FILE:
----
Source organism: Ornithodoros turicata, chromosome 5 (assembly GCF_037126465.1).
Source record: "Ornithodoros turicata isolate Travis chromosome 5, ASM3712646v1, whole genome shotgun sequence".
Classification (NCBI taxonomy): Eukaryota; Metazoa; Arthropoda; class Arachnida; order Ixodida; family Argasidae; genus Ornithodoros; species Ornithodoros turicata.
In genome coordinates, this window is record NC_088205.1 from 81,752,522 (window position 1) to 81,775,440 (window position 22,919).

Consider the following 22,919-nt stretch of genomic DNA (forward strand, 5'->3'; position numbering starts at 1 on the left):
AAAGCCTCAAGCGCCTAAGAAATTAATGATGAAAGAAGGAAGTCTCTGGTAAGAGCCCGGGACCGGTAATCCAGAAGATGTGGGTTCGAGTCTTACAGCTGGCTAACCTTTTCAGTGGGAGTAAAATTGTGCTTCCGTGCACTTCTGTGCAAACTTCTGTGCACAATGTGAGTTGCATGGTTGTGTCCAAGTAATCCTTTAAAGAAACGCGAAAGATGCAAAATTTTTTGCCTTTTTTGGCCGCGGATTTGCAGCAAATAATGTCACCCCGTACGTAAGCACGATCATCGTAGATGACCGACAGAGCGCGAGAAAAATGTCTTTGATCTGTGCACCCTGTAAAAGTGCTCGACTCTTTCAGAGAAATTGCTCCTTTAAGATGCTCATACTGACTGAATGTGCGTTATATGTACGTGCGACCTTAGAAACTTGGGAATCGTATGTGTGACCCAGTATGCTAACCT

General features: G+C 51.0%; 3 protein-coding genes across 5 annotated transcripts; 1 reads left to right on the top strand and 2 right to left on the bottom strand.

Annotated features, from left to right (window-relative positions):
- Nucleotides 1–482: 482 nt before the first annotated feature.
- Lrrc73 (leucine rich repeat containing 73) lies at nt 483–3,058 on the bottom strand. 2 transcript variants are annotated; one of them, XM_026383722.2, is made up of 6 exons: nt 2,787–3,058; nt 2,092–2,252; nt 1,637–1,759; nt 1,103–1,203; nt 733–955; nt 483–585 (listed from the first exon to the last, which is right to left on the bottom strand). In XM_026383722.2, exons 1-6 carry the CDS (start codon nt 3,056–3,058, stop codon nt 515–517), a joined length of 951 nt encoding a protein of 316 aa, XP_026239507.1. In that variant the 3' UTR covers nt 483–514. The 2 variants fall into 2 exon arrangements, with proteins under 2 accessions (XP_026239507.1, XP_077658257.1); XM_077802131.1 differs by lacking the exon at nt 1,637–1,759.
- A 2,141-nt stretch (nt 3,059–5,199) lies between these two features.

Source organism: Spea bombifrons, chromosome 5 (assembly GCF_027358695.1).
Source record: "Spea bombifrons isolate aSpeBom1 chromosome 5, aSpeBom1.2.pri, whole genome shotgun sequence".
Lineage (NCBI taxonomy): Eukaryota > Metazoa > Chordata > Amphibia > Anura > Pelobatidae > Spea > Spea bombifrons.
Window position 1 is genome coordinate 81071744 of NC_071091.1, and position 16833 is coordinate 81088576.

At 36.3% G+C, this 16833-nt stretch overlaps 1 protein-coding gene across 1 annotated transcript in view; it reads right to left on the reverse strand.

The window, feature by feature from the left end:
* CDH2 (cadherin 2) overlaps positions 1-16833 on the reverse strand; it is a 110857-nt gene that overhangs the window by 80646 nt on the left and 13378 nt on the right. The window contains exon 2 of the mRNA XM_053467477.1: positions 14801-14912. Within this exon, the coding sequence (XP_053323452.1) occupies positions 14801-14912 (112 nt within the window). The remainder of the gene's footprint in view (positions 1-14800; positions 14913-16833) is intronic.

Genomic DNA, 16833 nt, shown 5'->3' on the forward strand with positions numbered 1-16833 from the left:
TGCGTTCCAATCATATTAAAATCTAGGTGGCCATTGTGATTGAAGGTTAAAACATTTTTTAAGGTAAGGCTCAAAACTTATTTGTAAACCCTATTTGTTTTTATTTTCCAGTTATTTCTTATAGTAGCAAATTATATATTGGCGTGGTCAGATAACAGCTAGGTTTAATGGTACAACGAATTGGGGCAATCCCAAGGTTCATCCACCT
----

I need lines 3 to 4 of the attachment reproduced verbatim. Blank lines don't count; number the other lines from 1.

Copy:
Classification (NCBI taxonomy): Eukaryota; Metazoa; Arthropoda; class Arachnida; order Ixodida; family Argasidae; genus Ornithodoros; species Ornithodoros turicata.
In genome coordinates, this window is record NC_088205.1 from 81,752,522 (window position 1) to 81,775,440 (window position 22,919).